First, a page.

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A Long Bright Future: The Very Good News About Living Longer

3.47  ·  Rating Details ·  75 Ratings  ·  18 Reviews
From one of the world's leading authorities on longevity and aging comes the first book to address a uniquely twenty-first century question: What are we going to do with those twenty or thirty years we didn’t expect?

Due to unfounded fears of unhappiness and regret, many intelligent, otherwise rational people, even into their forties and fifties, are so convinced that old
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Hardcover, 336 pages
Published August 4th 2009 by Broadway (first published July 23rd 2009)
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Susan Grodsky
Has some excellent insights such as the point that your siblings know you longer than anyone else. I also appreciated her telling the story of her southern born mother, who felt guilty because she was a teenager before she realized the heinous ness of Jim Crow. My Memphis-raised dad felt the exact same guilt.

My criticisms:
-1-
Her vision of a much longer work life composed of a mix of part time work, extended schooling and volunteer activities doesn't sit well with this recent retiree who is just
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Stan
Feb 15, 2010 Stan rated it liked it
A long, dry discussion of aging and ways to deal with social, economic, health and other factors across generations. Worth skimming. When I came to the last chapter I felt like I was reading the book for the third time.
Tera
May 15, 2017 Tera rated it it was ok  ·  review of another edition
Good information but a very dry read.
Jason
Jul 06, 2017 Jason rated it it was amazing  ·  review of another edition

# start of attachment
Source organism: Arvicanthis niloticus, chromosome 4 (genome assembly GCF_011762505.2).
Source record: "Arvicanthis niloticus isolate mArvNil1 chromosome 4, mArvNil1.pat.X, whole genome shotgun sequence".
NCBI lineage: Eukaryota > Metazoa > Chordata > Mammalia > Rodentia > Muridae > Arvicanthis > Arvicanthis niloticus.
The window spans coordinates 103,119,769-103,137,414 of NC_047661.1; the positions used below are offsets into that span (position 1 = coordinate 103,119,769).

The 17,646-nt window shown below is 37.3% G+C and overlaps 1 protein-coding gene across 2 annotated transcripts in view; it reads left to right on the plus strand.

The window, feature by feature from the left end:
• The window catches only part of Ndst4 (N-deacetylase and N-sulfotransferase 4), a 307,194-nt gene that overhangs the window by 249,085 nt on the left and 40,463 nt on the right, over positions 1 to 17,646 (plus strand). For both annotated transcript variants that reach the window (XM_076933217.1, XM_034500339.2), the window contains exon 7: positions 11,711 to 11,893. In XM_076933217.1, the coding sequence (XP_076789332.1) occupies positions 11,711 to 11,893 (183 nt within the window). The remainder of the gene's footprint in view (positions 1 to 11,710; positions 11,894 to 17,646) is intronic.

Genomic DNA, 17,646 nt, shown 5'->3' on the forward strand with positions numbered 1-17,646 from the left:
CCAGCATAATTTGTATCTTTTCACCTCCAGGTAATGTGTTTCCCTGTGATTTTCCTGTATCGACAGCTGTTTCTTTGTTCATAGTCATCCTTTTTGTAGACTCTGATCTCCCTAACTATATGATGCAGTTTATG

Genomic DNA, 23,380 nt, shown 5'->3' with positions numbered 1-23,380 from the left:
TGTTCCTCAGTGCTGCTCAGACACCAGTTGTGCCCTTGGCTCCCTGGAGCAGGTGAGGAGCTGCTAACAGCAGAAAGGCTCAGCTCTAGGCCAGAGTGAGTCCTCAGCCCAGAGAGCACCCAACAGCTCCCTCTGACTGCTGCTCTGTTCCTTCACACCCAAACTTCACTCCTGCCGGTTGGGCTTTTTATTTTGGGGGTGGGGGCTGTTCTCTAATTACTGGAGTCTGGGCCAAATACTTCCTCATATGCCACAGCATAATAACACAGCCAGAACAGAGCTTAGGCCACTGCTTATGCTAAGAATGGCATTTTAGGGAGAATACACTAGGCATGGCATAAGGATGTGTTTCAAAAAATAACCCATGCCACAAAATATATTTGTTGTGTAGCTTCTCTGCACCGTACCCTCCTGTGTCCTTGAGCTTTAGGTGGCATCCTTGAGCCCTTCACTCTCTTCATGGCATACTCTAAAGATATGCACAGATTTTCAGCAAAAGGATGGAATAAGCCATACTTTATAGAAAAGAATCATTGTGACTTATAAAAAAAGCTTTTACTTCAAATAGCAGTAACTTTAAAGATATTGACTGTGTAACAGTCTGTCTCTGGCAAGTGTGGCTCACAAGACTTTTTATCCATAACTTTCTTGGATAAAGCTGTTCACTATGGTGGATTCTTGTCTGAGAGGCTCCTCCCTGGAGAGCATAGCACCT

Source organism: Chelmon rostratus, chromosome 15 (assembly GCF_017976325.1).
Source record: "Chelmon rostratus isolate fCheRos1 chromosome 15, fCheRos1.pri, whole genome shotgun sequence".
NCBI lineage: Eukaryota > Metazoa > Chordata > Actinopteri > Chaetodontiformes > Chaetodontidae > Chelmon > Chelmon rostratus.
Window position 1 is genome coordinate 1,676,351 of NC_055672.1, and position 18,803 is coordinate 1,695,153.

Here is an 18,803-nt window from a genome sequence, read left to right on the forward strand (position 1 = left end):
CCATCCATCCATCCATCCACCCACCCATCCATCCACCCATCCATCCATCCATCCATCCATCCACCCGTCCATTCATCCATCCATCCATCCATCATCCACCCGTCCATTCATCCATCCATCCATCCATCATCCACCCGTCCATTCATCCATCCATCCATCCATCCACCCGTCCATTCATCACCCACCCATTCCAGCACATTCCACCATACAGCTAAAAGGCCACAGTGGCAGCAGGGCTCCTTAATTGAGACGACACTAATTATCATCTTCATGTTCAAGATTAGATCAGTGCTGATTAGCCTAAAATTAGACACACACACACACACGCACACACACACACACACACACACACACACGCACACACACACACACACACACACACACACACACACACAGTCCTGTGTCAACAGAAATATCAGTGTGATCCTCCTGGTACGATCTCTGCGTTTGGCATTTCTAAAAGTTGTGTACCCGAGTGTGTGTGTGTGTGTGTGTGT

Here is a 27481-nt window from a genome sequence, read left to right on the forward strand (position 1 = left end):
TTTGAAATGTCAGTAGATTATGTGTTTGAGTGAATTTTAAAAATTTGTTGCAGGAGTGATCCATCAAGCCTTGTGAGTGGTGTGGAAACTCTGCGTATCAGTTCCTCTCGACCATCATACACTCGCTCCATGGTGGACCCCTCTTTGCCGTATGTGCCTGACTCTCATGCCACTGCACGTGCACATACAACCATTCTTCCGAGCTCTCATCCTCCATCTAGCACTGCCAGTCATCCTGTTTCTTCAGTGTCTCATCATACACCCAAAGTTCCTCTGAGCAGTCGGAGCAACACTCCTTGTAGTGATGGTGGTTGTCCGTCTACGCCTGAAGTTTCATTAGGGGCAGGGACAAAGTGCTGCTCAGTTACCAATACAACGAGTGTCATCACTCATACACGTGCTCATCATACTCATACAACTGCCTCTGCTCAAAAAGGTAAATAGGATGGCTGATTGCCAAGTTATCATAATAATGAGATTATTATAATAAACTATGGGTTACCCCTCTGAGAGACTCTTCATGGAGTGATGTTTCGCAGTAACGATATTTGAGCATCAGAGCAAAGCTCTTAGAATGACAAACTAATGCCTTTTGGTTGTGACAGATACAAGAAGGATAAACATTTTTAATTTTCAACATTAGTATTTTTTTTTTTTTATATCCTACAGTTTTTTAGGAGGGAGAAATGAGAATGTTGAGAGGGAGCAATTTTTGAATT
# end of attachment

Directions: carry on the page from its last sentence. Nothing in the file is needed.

Fresh thoughts around a topic we should all know about but somehow choose not to.

Brendan
Jan 26, 2010 Brendan rated it really liked it
I met Laura Carstensen after she gave a wonderful lecture at Stanford. The program was basically a "back to school" day for parents of then Stanford students and my daughter, Rosemary, said that Carstensen would be a highlight of the day - my daughter was right.
This book is a very important read and should be required reading for all members of congress. It provides keen insight into just how badly our system is broken. We have a social security system that is based on false assumptions that jus
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Sonny
Oct 24, 2015 Sonny rated it liked it  ·  review of another edition
An aspirational consideration of a society that anticipates it will (and is), on average, live dramatically longer lives and what this means to the individual as well as to the entire society. Carstensen introduces some personally useful nuggets like exploring the idea of one's "social convoy" or network of relationships with whom one travels through life. At the other end of the utility spectrum, she also delves into much broader societal issues which should be addressed but whose need is not y ...more
Maria
Dec 30, 2016 Maria rated it it was amazing  ·  review of another edition
I thoroughly enjoyed reading about Dr. Carstensen work.

Aging has many misconceptions which Dr. Carstensen describes at the beginning of the book. Through science and research, she changes the perspective and presents a society that can thrive with a healthier, more socially integrated and stronger financially senior population.

She walk us through the main challenges that we face: baby boomers entering retirement, growing wealth inequalities, a more isolated society, etc. The best part is when
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Eric
Jan 09, 2016 Eric rated it really liked it  ·  review of another edition